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Media release
Greg Hunt MP
Parliamentary Secretary to the Minister for the Environment and Heritage
Federal Member for Flinders

10 March 2006

Commonwealth funds help open new Shark Bay World Heritage Centrer

Federal Parliamentary Secretary for the Environment and Heritage the Hon, Greg Hunt MP, today joined in the official opening of the Shark Bay Interpretive Centre, developed in partnership between the Australian and Western Australian Governments.

"The thousands of Australian and international visitors who visit the Shark Bay World Heritage Area each year can now visit a new information centre to learn and appreciate more about this unique area, which has been built with the assistance of $1 million in funding from the Australian Government's Department of Environment and Heritage and $759,000 in funding from the Department of Transport and Regional Services.

"Shark Bay is one of the jewels in Australia's remarkable World Heritage crown, and also one of the sites that makes up our national story.

"I congratulate the Federal Member for Kalgoorlie, Mr Barry Haase and Senator for Western Australia, Dr Alan Eggleston for their commitment to seeing this project come to fruition," Mr Hunt said.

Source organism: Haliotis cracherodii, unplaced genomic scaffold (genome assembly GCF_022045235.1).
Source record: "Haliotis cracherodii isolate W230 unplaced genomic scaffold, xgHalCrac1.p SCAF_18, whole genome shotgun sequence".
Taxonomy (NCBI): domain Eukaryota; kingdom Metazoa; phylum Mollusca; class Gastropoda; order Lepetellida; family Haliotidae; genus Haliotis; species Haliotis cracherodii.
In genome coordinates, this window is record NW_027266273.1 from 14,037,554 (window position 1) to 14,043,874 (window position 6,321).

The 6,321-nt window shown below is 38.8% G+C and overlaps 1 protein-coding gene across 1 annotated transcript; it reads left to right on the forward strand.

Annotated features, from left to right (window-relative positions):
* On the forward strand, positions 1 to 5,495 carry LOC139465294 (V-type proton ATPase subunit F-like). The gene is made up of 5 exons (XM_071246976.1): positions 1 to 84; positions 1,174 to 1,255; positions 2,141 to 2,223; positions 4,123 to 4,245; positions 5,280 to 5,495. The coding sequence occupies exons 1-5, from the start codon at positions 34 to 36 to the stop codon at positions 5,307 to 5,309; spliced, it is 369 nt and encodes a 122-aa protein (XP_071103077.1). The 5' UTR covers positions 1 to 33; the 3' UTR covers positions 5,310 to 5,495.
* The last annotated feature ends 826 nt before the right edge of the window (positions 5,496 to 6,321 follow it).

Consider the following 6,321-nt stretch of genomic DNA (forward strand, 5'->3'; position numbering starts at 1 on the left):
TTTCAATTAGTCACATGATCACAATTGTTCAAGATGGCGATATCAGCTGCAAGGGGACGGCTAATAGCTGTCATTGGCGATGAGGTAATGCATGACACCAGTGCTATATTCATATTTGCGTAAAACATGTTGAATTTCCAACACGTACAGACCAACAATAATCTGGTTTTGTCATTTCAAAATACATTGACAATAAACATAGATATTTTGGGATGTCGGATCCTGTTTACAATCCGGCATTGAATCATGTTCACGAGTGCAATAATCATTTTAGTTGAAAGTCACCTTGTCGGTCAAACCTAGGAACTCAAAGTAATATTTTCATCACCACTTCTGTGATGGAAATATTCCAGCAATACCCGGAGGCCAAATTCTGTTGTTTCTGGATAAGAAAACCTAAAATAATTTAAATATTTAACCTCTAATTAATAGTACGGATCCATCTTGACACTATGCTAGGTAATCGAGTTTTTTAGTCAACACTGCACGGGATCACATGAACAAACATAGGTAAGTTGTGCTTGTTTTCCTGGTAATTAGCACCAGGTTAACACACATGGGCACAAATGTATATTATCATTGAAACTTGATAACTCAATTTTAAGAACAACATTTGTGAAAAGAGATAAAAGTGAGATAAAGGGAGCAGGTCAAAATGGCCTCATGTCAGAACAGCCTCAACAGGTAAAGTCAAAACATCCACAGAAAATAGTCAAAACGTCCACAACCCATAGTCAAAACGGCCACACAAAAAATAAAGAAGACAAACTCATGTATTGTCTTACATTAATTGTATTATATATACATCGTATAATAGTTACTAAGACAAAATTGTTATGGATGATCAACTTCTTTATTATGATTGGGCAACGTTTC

"It is very appropriate, given the coastal and maritime heritage focus for the year recently announced by the Minister for the Environment and Heritage, Senator Ian Campbell, for the Centre to now be available to visitors.

"The Shark Bay World Heritage Area has played a significant role in the development of our nation, associated with almost four hundred years of charted exploration of our coastline.

"The site is even more significant from an international perspective, it is a hotspot of biological diversity that reveals information about the earth's evolution as a whole, through the site's extraordinary 'living fossils' - the stromatolites of Hamelin Pools that represent the first forms of complex life on earth.

"Without the stromatolites which formed more than 3,500 million years ago, life on earth as we know it, could never have existed. The stromatolites excreted oxygen into the otherwise lethal atmospheric mix of methane, nitrogen and carbon dioxide.

"Today Shark Bay is home to some of the world's best examples of biodiversity, including dugongs, several turtle species, hump-backed whales and the world's most diverse group of seagrass.

"I encourage all visitors to this important place to take time to come to the Centre and learn more about Australia's and the world's unique heritage places," Mr Hunt said.

Australia has a total of 16 places on the World Heritage List. For more information go to

Media enquiries:
Kristy McSweeney 0415 740 722 (Mr Hunt's office)

Commonwealth of Australia